From Screen to Theme
Where in the World

Trivia of the Day

Join Brent on:
Twitter Facebook

Gamer Tuesday

September 25, 2012

Pap the Disney Gamer's Highlights: Video Game History at the Pop Century Resort

Having just been to Walt Disney World for the first time ever, one of the things I loved the most about it is how every single place at the resort tells a story. Whether it is a classic Disney story such as Cinderella or Dumbo or a brand new one created just for the resort, the folks at Disney put all their heart and soul into making sure guests from around the world feel like they are partaking in a wonderful narrative. The Pop Century Resort is no exception to the rule. The story of Pop Century is that you are surrounded in the greatest moments of American pop culture history as defined through the decades. You start from the classy yet fun 50s and end in the technological 90s.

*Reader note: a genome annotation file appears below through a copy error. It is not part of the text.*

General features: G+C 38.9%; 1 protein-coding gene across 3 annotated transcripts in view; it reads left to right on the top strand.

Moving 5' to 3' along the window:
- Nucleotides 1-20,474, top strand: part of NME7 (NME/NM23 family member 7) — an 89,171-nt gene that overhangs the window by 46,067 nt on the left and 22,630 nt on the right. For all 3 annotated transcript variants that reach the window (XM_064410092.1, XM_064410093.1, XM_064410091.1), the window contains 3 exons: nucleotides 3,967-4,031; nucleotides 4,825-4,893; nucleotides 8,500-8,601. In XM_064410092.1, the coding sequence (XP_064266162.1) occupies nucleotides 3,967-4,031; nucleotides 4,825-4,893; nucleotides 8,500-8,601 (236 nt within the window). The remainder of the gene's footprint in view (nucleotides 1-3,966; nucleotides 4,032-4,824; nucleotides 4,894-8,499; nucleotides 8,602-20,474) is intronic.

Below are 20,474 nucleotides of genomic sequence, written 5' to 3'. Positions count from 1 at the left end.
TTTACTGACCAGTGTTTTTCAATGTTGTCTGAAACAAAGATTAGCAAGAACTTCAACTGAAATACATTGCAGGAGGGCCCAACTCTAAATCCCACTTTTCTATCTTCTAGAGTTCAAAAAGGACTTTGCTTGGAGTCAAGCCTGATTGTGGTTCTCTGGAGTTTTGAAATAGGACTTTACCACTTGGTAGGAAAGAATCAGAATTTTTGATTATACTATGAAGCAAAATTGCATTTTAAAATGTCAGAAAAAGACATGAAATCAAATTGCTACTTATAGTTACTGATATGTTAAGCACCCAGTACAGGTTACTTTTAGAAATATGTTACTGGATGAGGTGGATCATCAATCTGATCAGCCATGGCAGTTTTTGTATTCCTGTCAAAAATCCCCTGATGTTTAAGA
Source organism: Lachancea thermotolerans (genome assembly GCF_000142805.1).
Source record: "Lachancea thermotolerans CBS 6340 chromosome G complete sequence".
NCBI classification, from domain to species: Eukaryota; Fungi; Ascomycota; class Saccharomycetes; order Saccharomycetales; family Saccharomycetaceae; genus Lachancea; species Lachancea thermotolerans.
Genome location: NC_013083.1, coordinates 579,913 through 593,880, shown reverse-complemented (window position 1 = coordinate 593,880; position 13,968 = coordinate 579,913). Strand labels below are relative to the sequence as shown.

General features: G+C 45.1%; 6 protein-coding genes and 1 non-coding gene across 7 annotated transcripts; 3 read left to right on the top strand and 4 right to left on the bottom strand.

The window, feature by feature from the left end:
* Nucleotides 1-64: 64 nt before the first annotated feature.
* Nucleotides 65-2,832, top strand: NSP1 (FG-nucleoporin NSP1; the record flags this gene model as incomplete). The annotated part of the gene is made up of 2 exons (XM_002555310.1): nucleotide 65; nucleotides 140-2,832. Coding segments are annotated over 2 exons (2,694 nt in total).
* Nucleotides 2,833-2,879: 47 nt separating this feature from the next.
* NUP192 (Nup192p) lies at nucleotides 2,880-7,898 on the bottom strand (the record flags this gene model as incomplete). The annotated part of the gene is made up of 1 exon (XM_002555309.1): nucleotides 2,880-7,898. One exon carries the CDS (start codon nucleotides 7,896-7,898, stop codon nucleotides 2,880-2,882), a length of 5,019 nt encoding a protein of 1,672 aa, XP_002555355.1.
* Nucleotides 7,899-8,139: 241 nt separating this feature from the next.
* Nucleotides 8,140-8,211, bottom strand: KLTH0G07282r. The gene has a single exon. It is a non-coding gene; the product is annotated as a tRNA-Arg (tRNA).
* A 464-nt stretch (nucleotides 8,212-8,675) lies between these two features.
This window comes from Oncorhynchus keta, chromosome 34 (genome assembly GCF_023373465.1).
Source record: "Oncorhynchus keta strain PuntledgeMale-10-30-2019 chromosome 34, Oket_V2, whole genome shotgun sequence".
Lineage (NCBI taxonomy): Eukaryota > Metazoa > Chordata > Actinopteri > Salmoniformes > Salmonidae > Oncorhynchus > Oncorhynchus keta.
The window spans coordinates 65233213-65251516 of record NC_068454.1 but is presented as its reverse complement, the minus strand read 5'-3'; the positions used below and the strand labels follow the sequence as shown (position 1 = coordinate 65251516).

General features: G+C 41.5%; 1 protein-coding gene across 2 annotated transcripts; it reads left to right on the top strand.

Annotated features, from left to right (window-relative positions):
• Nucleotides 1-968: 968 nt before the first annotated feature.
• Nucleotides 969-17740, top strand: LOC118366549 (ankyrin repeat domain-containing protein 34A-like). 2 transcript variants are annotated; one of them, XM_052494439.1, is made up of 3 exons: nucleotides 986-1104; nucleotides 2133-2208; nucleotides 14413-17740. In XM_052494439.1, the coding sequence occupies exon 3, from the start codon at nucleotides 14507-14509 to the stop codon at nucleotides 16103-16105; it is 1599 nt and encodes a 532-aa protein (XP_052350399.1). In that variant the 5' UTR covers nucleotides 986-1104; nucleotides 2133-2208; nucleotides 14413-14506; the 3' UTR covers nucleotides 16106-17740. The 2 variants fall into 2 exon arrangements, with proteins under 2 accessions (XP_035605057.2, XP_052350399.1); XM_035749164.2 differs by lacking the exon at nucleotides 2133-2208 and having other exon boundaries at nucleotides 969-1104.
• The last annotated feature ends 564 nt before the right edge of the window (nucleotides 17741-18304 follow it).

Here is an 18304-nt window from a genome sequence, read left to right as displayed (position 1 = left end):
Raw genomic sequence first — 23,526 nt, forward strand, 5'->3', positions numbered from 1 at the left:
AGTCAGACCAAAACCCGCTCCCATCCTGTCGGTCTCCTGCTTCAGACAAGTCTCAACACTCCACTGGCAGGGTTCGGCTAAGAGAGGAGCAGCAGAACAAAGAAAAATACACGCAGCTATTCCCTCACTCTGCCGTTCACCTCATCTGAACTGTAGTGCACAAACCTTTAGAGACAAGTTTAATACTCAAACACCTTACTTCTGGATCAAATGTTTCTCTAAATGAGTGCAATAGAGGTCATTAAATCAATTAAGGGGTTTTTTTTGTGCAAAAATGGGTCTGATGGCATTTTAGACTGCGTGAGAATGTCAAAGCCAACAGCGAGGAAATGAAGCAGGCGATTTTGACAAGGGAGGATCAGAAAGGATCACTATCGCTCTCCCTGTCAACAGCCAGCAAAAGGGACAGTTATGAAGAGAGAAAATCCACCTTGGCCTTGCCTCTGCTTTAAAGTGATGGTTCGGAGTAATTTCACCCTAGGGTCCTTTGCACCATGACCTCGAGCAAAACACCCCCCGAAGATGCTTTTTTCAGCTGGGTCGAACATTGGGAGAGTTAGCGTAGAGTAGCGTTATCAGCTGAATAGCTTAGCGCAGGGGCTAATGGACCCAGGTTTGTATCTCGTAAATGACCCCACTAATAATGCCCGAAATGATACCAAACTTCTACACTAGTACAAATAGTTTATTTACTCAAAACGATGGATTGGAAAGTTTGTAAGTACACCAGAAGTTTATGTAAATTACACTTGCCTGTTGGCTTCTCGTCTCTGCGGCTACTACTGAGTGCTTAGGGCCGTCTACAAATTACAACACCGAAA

Each building housing the guest rooms is modeled after a different era. The design of the buildings consists of giant Disney character statues that best represent the era (such as Mowgli and Baloo in the 60s section), handrails that feature designs such as flowers, and giant dancers that represent the dances that were popular during that specific era. For a value resort, Pop Century certainly goes all out with its theming.

Today I will be talking about the video game references one can find in the resort as celebration of pop culture. Video games have always been part of the innovations one could experience in the different eras on display at Pop Century. The 70s saw the birth of gaming through simple yet addictive games like Pong, while the Atari 2600 made history by being one of the first home gaming consoles, featuring a vast library of games. While in the lobby of Pop Century you can find an Atari system on display alongside other memorabilia of the different decades.